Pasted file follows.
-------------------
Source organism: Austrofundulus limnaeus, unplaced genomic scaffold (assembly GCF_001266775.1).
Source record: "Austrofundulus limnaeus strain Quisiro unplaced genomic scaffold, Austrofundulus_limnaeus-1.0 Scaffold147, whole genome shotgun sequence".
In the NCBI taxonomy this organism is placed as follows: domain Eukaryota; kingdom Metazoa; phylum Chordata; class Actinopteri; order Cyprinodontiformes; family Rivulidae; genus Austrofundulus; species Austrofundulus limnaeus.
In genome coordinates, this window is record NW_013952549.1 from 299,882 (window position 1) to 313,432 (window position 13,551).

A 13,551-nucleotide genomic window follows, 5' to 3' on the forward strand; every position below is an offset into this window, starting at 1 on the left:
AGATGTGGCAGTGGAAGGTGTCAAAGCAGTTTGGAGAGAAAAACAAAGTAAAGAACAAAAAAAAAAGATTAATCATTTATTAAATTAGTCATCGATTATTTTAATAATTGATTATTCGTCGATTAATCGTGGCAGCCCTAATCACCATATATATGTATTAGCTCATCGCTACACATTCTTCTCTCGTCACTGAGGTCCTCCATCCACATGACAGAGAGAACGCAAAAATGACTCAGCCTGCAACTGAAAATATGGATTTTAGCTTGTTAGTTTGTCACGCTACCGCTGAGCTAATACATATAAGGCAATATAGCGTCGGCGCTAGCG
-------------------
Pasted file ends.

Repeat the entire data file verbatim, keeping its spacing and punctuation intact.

Source organism: Austrofundulus limnaeus, unplaced genomic scaffold (assembly GCF_001266775.1).
Source record: "Austrofundulus limnaeus strain Quisiro unplaced genomic scaffold, Austrofundulus_limnaeus-1.0 Scaffold147, whole genome shotgun sequence".
In the NCBI taxonomy this organism is placed as follows: domain Eukaryota; kingdom Metazoa; phylum Chordata; class Actinopteri; order Cyprinodontiformes; family Rivulidae; genus Austrofundulus; species Austrofundulus limnaeus.
In genome coordinates, this window is record NW_013952549.1 from 299,882 (window position 1) to 313,432 (window position 13,551).

A 13,551-nucleotide genomic window follows, 5' to 3' on the forward strand; every position below is an offset into this window, starting at 1 on the left:
AGATGTGGCAGTGGAAGGTGTCAAAGCAGTTTGGAGAGAAAAACAAAGTAAAGAACAAAAAAAAAAGATTAATCATTTATTAAATTAGTCATCGATTATTTTAATAATTGATTATTCGTCGATTAATCGTGGCAGCCCTAATCACCATATATATGTATTAGCTCATCGCTACACATTCTTCTCTCGTCACTGAGGTCCTCCATCCACATGACAGAGAGAACGCAAAAATGACTCAGCCTGCAACTGAAAATATGGATTTTAGCTTGTTAGTTTGTCACGCTACCGCTGAGCTAATACATATAAGGCAATATAGCGTCGGCGCTAGCG